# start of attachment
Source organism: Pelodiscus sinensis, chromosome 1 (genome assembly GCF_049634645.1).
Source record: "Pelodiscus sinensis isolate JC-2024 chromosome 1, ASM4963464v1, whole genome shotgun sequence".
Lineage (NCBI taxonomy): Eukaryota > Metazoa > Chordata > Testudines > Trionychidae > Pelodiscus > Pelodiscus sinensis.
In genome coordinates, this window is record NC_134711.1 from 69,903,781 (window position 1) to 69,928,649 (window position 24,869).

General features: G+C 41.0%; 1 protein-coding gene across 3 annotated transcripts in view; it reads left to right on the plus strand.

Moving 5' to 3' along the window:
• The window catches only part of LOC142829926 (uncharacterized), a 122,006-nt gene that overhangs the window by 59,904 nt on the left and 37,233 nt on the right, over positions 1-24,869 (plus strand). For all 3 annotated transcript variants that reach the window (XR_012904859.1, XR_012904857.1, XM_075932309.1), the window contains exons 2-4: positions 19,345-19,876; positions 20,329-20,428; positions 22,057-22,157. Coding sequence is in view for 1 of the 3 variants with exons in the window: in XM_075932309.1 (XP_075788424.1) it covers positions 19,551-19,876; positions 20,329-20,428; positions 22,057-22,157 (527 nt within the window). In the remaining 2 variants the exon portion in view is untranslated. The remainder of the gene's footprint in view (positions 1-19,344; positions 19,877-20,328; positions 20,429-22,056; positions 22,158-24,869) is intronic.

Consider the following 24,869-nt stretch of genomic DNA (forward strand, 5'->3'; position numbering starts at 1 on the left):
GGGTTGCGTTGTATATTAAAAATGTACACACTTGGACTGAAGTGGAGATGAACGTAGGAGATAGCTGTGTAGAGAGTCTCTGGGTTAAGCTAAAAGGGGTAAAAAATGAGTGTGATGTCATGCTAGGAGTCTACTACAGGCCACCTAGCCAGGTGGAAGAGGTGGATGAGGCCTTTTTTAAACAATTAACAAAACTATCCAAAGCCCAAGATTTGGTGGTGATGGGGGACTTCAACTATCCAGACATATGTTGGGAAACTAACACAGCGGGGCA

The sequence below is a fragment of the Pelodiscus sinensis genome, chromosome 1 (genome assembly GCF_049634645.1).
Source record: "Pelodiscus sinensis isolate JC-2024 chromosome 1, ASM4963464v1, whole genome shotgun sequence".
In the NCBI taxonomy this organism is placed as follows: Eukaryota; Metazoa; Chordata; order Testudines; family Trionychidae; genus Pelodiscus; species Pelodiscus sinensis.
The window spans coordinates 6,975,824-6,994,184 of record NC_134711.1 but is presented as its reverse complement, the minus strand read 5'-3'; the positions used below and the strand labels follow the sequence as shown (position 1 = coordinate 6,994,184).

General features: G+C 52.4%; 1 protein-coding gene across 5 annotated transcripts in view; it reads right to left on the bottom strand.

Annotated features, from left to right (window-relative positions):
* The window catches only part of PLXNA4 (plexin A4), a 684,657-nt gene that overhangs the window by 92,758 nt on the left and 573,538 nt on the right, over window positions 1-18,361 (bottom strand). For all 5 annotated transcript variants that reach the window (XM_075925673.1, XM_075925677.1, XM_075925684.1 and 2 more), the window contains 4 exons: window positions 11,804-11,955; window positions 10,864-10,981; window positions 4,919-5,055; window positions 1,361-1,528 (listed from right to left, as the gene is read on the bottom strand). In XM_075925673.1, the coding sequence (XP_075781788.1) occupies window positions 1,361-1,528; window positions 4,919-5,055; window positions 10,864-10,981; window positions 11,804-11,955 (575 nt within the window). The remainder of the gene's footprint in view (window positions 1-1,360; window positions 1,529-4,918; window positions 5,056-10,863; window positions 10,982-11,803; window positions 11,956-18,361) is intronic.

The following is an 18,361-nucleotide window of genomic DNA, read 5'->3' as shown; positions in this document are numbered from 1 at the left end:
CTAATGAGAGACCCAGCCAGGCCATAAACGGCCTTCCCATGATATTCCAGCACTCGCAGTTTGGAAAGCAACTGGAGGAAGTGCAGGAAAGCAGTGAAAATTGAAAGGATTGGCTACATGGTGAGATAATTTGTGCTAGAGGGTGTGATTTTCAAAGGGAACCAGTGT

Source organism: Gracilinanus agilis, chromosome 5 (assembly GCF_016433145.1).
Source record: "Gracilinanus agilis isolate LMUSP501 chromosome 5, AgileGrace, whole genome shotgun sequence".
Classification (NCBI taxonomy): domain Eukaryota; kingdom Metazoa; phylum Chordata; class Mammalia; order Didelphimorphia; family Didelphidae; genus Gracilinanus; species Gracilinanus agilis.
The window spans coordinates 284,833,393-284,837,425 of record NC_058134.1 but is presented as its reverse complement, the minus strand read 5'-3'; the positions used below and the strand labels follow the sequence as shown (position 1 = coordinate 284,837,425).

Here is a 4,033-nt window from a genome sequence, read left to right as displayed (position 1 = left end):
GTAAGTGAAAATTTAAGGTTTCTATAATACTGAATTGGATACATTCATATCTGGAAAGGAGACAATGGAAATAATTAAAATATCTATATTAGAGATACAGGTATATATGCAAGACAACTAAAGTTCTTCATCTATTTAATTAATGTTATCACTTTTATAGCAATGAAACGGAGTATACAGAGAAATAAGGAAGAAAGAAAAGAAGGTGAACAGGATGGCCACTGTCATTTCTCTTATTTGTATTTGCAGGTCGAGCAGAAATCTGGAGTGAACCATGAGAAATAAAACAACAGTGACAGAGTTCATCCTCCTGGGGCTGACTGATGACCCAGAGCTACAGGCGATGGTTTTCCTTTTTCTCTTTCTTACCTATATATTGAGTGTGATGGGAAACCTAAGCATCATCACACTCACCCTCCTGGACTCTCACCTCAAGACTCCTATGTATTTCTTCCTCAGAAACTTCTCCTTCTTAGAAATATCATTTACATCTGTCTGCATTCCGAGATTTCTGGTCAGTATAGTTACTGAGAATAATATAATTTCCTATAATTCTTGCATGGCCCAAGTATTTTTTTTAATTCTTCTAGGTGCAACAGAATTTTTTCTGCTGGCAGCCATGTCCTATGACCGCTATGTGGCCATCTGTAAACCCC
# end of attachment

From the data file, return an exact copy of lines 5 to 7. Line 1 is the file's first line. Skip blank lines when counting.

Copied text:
General features: G+C 41.0%; 1 protein-coding gene across 3 annotated transcripts in view; it reads left to right on the plus strand.

Moving 5' to 3' along the window:
• The window catches only part of LOC142829926 (uncharacterized), a 122,006-nt gene that overhangs the window by 59,904 nt on the left and 37,233 nt on the right, over positions 1-24,869 (plus strand). For all 3 annotated transcript variants that reach the window (XR_012904859.1, XR_012904857.1, XM_075932309.1), the window contains exons 2-4: positions 19,345-19,876; positions 20,329-20,428; positions 22,057-22,157. Coding sequence is in view for 1 of the 3 variants with exons in the window: in XM_075932309.1 (XP_075788424.1) it covers positions 19,551-19,876; positions 20,329-20,428; positions 22,057-22,157 (527 nt within the window). In the remaining 2 variants the exon portion in view is untranslated. The remainder of the gene's footprint in view (positions 1-19,344; positions 19,877-20,328; positions 20,429-22,056; positions 22,158-24,869) is intronic.